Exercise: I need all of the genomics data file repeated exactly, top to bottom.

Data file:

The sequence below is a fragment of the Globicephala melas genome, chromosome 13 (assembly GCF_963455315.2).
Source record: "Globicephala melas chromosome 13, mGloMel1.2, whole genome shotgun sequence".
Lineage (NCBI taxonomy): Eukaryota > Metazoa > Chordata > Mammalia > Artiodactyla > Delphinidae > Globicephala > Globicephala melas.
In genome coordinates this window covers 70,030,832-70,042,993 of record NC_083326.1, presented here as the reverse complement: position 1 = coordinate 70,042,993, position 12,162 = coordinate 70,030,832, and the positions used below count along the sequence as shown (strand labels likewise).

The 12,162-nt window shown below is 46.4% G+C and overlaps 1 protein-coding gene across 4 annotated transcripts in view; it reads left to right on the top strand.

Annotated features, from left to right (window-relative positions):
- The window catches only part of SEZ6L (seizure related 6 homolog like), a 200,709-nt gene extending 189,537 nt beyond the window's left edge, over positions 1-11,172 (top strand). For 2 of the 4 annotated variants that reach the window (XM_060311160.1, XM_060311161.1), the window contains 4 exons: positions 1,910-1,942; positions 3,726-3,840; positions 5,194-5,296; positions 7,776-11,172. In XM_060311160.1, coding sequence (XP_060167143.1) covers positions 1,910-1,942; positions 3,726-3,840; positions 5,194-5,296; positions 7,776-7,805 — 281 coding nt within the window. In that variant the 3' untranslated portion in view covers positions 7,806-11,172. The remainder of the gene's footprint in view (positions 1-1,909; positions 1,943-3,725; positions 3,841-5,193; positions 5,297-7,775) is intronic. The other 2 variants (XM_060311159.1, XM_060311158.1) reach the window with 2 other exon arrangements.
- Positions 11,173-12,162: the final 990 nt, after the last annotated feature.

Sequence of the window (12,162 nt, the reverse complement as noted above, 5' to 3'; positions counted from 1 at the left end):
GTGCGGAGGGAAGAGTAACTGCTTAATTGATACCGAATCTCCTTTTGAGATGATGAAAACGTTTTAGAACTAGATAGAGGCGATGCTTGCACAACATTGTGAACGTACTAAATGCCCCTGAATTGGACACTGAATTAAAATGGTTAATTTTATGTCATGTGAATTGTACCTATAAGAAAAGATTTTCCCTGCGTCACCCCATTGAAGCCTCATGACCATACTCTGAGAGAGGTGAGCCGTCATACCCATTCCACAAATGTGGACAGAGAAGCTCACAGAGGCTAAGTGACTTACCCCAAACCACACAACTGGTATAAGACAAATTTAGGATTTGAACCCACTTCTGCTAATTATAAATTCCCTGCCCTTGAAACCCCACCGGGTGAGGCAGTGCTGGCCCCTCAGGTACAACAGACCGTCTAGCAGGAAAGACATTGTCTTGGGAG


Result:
The sequence below is a fragment of the Globicephala melas genome, chromosome 13 (assembly GCF_963455315.2).
Source record: "Globicephala melas chromosome 13, mGloMel1.2, whole genome shotgun sequence".
Lineage (NCBI taxonomy): Eukaryota > Metazoa > Chordata > Mammalia > Artiodactyla > Delphinidae > Globicephala > Globicephala melas.
In genome coordinates this window covers 70,030,832-70,042,993 of record NC_083326.1, presented here as the reverse complement: position 1 = coordinate 70,042,993, position 12,162 = coordinate 70,030,832, and the positions used below count along the sequence as shown (strand labels likewise).

The 12,162-nt window shown below is 46.4% G+C and overlaps 1 protein-coding gene across 4 annotated transcripts in view; it reads left to right on the top strand.

Annotated features, from left to right (window-relative positions):
- The window catches only part of SEZ6L (seizure related 6 homolog like), a 200,709-nt gene extending 189,537 nt beyond the window's left edge, over positions 1-11,172 (top strand). For 2 of the 4 annotated variants that reach the window (XM_060311160.1, XM_060311161.1), the window contains 4 exons: positions 1,910-1,942; positions 3,726-3,840; positions 5,194-5,296; positions 7,776-11,172. In XM_060311160.1, coding sequence (XP_060167143.1) covers positions 1,910-1,942; positions 3,726-3,840; positions 5,194-5,296; positions 7,776-7,805 — 281 coding nt within the window. In that variant the 3' untranslated portion in view covers positions 7,806-11,172. The remainder of the gene's footprint in view (positions 1-1,909; positions 1,943-3,725; positions 3,841-5,193; positions 5,297-7,775) is intronic. The other 2 variants (XM_060311159.1, XM_060311158.1) reach the window with 2 other exon arrangements.
- Positions 11,173-12,162: the final 990 nt, after the last annotated feature.

Sequence of the window (12,162 nt, the reverse complement as noted above, 5' to 3'; positions counted from 1 at the left end):
GTGCGGAGGGAAGAGTAACTGCTTAATTGATACCGAATCTCCTTTTGAGATGATGAAAACGTTTTAGAACTAGATAGAGGCGATGCTTGCACAACATTGTGAACGTACTAAATGCCCCTGAATTGGACACTGAATTAAAATGGTTAATTTTATGTCATGTGAATTGTACCTATAAGAAAAGATTTTCCCTGCGTCACCCCATTGAAGCCTCATGACCATACTCTGAGAGAGGTGAGCCGTCATACCCATTCCACAAATGTGGACAGAGAAGCTCACAGAGGCTAAGTGACTTACCCCAAACCACACAACTGGTATAAGACAAATTTAGGATTTGAACCCACTTCTGCTAATTATAAATTCCCTGCCCTTGAAACCCCACCGGGTGAGGCAGTGCTGGCCCCTCAGGTACAACAGACCGTCTAGCAGGAAAGACATTGTCTTGGGAG